Learn about the requirements to be an architect-in-charge of construction.
What Is an Architect-in-Charge?
An architect-in-charge of construction is an individual who is registered and licensed under R.A. No. 9266. They are directly responsible and professionally liable for the construction supervision of a given project. Their duties include:
- Determining the cost of a construction project
- Ensuring the proper insurance policies are in place
- Starting a construction project
- Managing the removal of demolition debris
- Providing continued contributors to aid in a project
- Completing a construction project
- Following up with their clients
There are education, licensing and insurance requirements to be an architect-in-charge, and you are responsible for those whom you employ.
How to Become an Architect-in-Charge
To become an architect-in-charge of construction, a bachelor’s degree is a requirement throughout the United States. While most architects pursue a four-year Bachelor of Architecture degree, individuals also have the opportunity to pursue a master’s degree in architecture. The standard education for an architect covers:
- Architectural history and theory
- Building design
- Computer-aided design and drafting (CADD)
- Construction methods
- Physical sciences
- Professional practices
Once you have obtained the necessary education, you can enter the experience phase of licensing, which is often satisfied through professional internships. Internships cover a wide range of topics, including:
- Preparing drawings
- Designing and building models
- Researching building codes
- Writing plans
As you work your way up the career ladder, you will look to the National Council of Architectural Registration Boards (NCARB) for guidance. Once you fulfill all state requirements, you can take the Architect Registration Examination (ARE). It is a multi-part exam that tests industry knowledge, skills, and overall expertise in different architectural practices. It is important to note that your state may require additional testing in order to obtain architect-in-charge status. With that official status, you can work on building a firm and overseeing projects.
No matter what type of architecture company you run, you need to understand the laws regarding business registration and licensing to ensure you maintain compliance and can continue operating your business without interruption.
Maintaining Status as an Architect-in-Charge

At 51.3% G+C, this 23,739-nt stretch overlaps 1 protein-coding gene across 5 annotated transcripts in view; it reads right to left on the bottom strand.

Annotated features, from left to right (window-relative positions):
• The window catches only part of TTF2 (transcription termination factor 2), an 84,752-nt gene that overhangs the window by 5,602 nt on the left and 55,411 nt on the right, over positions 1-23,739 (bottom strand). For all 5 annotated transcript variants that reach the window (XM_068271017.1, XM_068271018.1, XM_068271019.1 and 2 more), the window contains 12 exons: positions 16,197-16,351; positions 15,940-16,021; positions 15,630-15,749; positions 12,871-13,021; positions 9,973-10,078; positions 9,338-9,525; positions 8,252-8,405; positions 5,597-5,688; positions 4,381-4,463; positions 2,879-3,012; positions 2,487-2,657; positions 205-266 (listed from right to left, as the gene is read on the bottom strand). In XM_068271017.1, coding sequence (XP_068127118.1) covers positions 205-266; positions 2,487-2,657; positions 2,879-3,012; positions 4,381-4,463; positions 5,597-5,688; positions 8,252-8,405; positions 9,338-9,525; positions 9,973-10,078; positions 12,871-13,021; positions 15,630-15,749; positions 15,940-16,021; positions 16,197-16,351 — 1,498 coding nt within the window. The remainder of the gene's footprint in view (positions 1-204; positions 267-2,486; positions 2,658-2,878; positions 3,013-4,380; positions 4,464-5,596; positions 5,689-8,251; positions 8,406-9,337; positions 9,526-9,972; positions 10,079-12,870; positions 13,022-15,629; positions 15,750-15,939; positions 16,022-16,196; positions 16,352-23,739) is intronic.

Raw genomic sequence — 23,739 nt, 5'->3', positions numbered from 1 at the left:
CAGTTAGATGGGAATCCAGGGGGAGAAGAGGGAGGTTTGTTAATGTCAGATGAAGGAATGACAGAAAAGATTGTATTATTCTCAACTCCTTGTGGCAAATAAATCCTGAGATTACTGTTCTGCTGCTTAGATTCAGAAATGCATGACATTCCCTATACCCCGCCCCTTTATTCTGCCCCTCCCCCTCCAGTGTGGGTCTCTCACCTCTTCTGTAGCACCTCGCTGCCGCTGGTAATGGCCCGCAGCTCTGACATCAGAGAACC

All 50 states and the District of Columbia require architects to be licensed. As the architect-in-charge, you need to ensure that not only your firm is licensed, but that your individual employees are properly licensed as well. Those licenses need to be kept current, which means staying on top of continuing education requirements, industry changes, state deadlines, etc. There is also the business registration process to consider.
It is essential to be aware of state requirements regarding business registration and licensing when establishing and expanding your business. To start or expand to a new state, you will need to choose an available business name and entity structure, develop a financial plan, choose a location, submit an application with your state, and pay any applicable fees.
Harbor Compliance makes preparing and filing applications easy and handles communication with government agencies on your behalf. Our architecture services and software can help you track your registration status, license numbers, filing history, fees, and renewals 24/7.
Architecture projects are inherently dangerous. As the architect-in-charge, you will be responsible for ensuring your projects are adequately insured. You will likely need to purchase general liability coverage to manage losses in the event a third party is accidentally injured. You may also be required to have workers’ compensation in the event an employee is hurt on the job.
If you are concerned about managing the business registration process on your own, you can seek guidance from the business licensing experts at Harbor Compliance. With our managed professional licensing services, we explain all of the stages of business compliance and provide full-service support and expert software insights.
Maintenance and Renewal